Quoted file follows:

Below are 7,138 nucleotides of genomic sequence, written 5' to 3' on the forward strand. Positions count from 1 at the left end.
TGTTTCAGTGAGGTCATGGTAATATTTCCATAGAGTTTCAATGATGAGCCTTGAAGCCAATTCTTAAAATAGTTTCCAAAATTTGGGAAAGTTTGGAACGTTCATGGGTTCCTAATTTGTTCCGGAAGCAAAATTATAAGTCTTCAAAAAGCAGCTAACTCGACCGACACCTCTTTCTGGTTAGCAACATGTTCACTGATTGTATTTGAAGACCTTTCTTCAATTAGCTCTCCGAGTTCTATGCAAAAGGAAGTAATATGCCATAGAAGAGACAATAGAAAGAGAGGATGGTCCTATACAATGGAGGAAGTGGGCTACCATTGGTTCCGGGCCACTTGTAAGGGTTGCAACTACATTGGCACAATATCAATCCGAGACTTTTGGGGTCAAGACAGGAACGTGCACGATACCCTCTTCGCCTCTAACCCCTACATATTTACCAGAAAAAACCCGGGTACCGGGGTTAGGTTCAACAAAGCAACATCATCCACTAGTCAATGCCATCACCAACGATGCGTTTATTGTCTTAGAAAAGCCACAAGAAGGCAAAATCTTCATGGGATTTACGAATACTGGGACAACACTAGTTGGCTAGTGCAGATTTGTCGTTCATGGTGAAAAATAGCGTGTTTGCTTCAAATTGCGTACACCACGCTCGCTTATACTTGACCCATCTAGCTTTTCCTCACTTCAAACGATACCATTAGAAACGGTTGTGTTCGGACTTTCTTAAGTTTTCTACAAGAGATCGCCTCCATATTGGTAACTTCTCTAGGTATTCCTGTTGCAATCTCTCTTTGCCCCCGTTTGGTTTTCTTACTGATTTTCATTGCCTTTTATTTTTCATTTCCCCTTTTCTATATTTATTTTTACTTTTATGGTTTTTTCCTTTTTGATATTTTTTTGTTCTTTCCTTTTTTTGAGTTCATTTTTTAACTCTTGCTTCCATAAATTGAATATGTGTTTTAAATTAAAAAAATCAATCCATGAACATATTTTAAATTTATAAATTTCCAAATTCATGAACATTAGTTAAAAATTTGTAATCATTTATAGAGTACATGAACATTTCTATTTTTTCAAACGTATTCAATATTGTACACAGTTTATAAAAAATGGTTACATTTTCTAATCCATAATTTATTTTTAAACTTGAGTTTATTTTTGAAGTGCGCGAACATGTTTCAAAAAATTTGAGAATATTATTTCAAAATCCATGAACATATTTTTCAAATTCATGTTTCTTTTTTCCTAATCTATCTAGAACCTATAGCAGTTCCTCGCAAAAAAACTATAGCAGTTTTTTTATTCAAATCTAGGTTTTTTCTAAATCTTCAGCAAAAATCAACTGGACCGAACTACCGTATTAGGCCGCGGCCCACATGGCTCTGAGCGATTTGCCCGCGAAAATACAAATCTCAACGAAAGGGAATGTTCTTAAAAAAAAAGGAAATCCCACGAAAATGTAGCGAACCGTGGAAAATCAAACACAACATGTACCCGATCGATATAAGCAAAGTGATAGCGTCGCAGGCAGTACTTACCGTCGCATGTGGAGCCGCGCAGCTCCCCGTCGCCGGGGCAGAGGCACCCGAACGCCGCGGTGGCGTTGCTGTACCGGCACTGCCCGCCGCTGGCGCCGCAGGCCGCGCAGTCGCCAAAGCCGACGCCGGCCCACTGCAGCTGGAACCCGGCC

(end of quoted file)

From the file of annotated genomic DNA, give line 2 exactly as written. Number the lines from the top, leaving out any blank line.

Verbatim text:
TGTTTCAGTGAGGTCATGGTAATATTTCCATAGAGTTTCAATGATGAGCCTTGAAGCCAATTCTTAAAATAGTTTCCAAAATTTGGGAAAGTTTGGAACGTTCATGGGTTCCTAATTTGTTCCGGAAGCAAAATTATAAGTCTTCAAAAAGCAGCTAACTCGACCGACACCTCTTTCTGGTTAGCAACATGTTCACTGATTGTATTTGAAGACCTTTCTTCAATTAGCTCTCCGAGTTCTATGCAAAAGGAAGTAATATGCCATAGAAGAGACAATAGAAAGAGAGGATGGTCCTATACAATGGAGGAAGTGGGCTACCATTGGTTCCGGGCCACTTGTAAGGGTTGCAACTACATTGGCACAATATCAATCCGAGACTTTTGGGGTCAAGACAGGAACGTGCACGATACCCTCTTCGCCTCTAACCCCTACATATTTACCAGAAAAAACCCGGGTACCGGGGTTAGGTTCAACAAAGCAACATCATCCACTAGTCAATGCCATCACCAACGATGCGTTTATTGTCTTAGAAAAGCCACAAGAAGGCAAAATCTTCATGGGATTTACGAATACTGGGACAACACTAGTTGGCTAGTGCAGATTTGTCGTTCATGGTGAAAAATAGCGTGTTTGCTTCAAATTGCGTACACCACGCTCGCTTATACTTGACCCATCTAGCTTTTCCTCACTTCAAACGATACCATTAGAAACGGTTGTGTTCGGACTTTCTTAAGTTTTCTACAAGAGATCGCCTCCATATTGGTAACTTCTCTAGGTATTCCTGTTGCAATCTCTCTTTGCCCCCGTTTGGTTTTCTTACTGATTTTCATTGCCTTTTATTTTTCATTTCCCCTTTTCTATATTTATTTTTACTTTTATGGTTTTTTCCTTTTTGATATTTTTTTGTTCTTTCCTTTTTTTGAGTTCATTTTTTAACTCTTGCTTCCATAAATTGAATATGTGTTTTAAATTAAAAAAATCAATCCATGAACATATTTTAAATTTATAAATTTCCAAATTCATGAACATTAGTTAAAAATTTGTAATCATTTATAGAGTACATGAACATTTCTATTTTTTCAAACGTATTCAATATTGTACACAGTTTATAAAAAATGGTTACATTTTCTAATCCATAATTTATTTTTAAACTTGAGTTTATTTTTGAAGTGCGCGAACATGTTTCAAAAAATTTGAGAATATTATTTCAAAATCCATGAACATATTTTTCAAATTCATGTTTCTTTTTTCCTAATCTATCTAGAACCTATAGCAGTTCCTCGCAAAAAAACTATAGCAGTTTTTTTATTCAAATCTAGGTTTTTTCTAAATCTTCAGCAAAAATCAACTGGACCGAACTACCGTATTAGGCCGCGGCCCACATGGCTCTGAGCGATTTGCCCGCGAAAATACAAATCTCAACGAAAGGGAATGTTCTTAAAAAAAAAGGAAATCCCACGAAAATGTAGCGAACCGTGGAAAATCAAACACAACATGTACCCGATCGATATAAGCAAAGTGATAGCGTCGCAGGCAGTACTTACCGTCGCATGTGGAGCCGCGCAGCTCCCCGTCGCCGGGGCAGAGGCACCCGAACGCCGCGGTGGCGTTGCTGTACCGGCACTGCCCGCCGCTGGCGCCGCAGGCCGCGCAGTCGCCAAAGCCGACGCCGGCCCACTGCAGCTGGAACCCGGCC